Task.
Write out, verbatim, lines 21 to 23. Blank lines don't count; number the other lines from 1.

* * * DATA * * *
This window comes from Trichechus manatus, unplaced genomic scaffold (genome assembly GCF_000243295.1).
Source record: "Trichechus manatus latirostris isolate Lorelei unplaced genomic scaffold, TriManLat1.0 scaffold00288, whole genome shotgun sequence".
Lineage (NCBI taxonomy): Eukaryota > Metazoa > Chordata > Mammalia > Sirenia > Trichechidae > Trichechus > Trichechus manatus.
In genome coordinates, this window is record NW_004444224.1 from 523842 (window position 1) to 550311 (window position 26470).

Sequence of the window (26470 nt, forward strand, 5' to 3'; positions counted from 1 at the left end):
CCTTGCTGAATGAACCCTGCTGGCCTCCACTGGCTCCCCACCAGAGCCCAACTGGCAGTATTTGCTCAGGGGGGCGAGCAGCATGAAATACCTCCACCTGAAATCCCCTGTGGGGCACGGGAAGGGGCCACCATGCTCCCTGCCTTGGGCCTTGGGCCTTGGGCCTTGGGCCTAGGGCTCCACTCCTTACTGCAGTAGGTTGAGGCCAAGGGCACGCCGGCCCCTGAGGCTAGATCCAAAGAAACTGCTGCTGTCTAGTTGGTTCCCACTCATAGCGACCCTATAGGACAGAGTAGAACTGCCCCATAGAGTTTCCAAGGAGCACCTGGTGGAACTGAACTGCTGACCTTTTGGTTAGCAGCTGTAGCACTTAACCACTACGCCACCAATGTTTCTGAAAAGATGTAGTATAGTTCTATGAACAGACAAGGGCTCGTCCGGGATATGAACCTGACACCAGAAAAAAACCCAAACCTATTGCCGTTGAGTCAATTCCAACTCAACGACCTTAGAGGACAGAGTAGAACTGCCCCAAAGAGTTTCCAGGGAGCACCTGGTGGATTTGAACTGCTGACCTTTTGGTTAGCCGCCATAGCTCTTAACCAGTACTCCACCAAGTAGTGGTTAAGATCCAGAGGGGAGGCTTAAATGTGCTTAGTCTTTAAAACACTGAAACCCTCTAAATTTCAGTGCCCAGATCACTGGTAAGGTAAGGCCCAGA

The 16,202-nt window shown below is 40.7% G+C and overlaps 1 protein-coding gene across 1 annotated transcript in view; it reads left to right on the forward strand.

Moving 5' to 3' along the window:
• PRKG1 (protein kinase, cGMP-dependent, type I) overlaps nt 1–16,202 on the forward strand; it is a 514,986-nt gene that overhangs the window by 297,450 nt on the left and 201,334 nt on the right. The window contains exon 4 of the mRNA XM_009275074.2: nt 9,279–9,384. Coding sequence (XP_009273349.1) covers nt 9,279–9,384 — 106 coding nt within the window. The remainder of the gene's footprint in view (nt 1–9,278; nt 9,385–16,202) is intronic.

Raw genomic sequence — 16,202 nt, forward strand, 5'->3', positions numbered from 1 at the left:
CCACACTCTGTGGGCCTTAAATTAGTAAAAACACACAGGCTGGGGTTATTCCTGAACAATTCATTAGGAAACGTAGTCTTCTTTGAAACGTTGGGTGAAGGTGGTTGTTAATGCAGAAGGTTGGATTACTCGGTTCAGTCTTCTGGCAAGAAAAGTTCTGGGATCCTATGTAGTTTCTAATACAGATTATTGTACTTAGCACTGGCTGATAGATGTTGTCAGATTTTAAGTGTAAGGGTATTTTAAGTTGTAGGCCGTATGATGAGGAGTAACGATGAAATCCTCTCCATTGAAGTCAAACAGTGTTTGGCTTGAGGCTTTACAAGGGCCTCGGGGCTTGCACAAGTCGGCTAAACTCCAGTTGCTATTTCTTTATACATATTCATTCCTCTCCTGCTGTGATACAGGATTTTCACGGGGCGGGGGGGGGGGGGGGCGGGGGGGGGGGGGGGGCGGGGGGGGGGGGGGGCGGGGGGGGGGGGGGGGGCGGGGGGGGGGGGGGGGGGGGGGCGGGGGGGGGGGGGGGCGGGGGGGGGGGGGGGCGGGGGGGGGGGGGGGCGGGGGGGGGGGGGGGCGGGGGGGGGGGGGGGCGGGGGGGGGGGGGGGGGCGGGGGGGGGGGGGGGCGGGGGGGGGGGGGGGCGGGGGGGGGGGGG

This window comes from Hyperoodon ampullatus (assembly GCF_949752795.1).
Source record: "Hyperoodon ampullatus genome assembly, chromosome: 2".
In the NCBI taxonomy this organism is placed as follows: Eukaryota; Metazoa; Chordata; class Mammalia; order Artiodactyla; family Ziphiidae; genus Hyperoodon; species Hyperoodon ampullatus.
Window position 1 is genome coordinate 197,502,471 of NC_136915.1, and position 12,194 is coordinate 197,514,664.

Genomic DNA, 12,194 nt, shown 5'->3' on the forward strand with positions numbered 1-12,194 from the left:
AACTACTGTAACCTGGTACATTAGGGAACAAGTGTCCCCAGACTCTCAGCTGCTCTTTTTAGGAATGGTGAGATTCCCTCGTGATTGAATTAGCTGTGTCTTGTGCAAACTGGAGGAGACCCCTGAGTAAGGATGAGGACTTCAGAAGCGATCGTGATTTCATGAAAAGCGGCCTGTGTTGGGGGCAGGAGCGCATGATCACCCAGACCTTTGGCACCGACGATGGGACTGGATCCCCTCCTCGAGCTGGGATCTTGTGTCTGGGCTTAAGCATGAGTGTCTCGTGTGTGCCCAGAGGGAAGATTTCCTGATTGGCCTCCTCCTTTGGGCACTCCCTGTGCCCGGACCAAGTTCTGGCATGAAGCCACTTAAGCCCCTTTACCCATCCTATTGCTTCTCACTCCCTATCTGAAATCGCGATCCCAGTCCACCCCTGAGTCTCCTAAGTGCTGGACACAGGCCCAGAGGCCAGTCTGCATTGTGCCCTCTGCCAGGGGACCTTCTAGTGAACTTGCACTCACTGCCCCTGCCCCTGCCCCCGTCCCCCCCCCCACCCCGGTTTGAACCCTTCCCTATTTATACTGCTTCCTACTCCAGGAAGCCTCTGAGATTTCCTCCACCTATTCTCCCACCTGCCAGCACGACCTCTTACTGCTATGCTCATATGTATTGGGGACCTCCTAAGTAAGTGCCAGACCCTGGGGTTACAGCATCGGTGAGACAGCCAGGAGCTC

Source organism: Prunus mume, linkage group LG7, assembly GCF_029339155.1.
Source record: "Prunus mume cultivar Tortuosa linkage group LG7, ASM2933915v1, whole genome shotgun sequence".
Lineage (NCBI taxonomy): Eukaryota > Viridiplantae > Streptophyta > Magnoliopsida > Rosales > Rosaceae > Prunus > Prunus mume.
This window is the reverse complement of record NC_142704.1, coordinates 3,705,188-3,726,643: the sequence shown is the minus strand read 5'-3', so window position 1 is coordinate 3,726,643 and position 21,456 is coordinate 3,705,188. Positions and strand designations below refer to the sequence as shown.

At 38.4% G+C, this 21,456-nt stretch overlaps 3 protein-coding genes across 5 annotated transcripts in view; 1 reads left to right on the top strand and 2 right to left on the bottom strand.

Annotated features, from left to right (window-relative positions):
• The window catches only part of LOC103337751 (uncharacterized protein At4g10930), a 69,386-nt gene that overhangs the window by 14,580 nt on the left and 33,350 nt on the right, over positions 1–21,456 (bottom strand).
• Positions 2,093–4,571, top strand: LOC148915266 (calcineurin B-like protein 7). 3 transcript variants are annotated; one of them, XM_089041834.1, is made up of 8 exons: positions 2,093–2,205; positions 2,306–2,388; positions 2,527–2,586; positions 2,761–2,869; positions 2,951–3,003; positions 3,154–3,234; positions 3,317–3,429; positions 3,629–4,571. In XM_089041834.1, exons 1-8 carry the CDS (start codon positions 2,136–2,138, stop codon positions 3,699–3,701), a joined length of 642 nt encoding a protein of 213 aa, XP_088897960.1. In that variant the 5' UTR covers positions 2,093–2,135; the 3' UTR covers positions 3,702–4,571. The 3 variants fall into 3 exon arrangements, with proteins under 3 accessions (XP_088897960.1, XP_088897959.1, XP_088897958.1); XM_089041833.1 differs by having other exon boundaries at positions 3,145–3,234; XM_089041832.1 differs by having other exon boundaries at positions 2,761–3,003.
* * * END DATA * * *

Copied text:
This window is the reverse complement of record NC_142704.1, coordinates 3,705,188-3,726,643: the sequence shown is the minus strand read 5'-3', so window position 1 is coordinate 3,726,643 and position 21,456 is coordinate 3,705,188. Positions and strand designations below refer to the sequence as shown.

At 38.4% G+C, this 21,456-nt stretch overlaps 3 protein-coding genes across 5 annotated transcripts in view; 1 reads left to right on the top strand and 2 right to left on the bottom strand.

Annotated features, from left to right (window-relative positions):